Also, with the growing regulatory emphasis on know your customer, know your business, and anti-money laundering (commonly shorthanded as KYC, KYB, and AML) rules, concerns among payment agents persist about the adequacy of identifying the individual or organization making the payment, and the propriety of the funds.
But reputable crypto payment processors “comply with the same regulations that any company providing Visa or MasterCard does,” Moosar and others say, though they also stress the importance of first performing due diligence on whatever processing company a provider works with to ensure it complies with these reporting requirements.
Nonetheless, “Traditional payment institutions feel the [charter] industry is risky as it is,” said Per Marthinsson, chief revenue officer at Avinode, and inserting cryptocurrency into the equation only creates more aversion to expanding payment options in the space. “Cryptocurrencies need to evolve further for that risk appetite to be at an acceptable level,” he said.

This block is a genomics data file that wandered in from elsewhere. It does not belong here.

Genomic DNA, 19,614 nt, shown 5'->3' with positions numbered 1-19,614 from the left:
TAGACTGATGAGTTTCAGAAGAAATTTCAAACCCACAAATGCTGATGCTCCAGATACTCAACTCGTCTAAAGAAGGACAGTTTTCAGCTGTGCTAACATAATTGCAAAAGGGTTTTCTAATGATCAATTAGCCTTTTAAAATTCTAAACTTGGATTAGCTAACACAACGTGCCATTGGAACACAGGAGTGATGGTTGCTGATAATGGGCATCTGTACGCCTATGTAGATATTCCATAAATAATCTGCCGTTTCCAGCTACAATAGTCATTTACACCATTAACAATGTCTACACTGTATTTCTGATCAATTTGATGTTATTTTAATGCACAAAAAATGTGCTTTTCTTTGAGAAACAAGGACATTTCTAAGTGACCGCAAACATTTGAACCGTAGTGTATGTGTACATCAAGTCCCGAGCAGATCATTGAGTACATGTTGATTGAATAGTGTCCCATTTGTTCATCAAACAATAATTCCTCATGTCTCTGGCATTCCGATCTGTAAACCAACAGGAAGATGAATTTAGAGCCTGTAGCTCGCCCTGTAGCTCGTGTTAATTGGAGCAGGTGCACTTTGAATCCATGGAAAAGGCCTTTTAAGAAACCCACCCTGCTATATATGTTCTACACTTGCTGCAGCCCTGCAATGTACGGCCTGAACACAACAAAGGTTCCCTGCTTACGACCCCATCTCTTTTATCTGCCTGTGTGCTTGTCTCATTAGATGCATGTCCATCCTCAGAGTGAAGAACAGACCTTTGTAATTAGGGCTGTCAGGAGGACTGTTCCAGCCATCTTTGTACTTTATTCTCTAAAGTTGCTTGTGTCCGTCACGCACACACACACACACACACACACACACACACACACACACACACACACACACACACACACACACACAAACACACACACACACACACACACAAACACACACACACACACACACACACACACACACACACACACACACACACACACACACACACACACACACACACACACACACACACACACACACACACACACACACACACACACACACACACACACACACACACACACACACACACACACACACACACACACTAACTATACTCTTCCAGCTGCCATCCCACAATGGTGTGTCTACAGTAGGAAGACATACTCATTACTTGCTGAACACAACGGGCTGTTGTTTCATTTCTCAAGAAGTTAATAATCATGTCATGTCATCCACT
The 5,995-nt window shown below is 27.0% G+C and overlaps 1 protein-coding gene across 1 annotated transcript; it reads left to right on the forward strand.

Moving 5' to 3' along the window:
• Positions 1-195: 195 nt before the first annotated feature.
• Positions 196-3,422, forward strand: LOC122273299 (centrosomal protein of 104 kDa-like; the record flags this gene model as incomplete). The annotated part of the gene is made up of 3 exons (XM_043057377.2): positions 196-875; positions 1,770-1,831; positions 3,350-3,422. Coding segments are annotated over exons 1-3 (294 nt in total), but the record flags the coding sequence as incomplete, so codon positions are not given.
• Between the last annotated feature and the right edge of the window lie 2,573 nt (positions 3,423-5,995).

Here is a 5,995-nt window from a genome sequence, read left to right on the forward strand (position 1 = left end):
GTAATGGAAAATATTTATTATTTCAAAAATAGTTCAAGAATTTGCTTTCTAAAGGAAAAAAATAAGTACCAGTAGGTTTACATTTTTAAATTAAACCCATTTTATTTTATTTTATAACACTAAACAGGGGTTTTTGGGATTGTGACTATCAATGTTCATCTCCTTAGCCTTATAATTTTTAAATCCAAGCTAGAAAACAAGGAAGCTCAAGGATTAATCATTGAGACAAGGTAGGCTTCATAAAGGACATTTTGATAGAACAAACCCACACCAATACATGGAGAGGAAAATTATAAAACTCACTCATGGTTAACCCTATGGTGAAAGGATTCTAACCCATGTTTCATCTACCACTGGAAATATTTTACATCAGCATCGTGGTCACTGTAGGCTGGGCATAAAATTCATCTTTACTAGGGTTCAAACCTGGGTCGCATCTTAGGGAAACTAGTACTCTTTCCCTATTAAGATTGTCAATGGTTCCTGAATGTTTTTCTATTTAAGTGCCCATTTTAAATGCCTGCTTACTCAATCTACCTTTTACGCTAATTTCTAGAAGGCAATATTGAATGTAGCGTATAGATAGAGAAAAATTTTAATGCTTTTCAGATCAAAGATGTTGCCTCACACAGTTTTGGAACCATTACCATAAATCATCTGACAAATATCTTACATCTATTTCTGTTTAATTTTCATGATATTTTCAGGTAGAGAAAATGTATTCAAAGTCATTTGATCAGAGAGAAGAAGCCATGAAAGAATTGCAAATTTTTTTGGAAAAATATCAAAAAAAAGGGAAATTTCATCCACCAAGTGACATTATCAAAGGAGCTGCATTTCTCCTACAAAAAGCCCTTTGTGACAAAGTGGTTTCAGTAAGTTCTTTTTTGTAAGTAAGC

Avinode, a business-to-business charter booking platform, does not support cryptocurrency transactions through its PayNode processing service. But, Marthinsson noted, “Between brokers and operators for a wholesale transaction, there’s very little need for Bitcoin.”
Questions of value and regulatory oversight aside, the environmental cost of cryptocurrency, pegged in the public’s mind to the energy-intensive Bitcoin mining process, has also created blowback. But advocates point to the highly energy-saving Merge overhaul of Ethereum (the second most held cryptocurrency), completed in September, as proving the technology isn’t inherently unsustainable.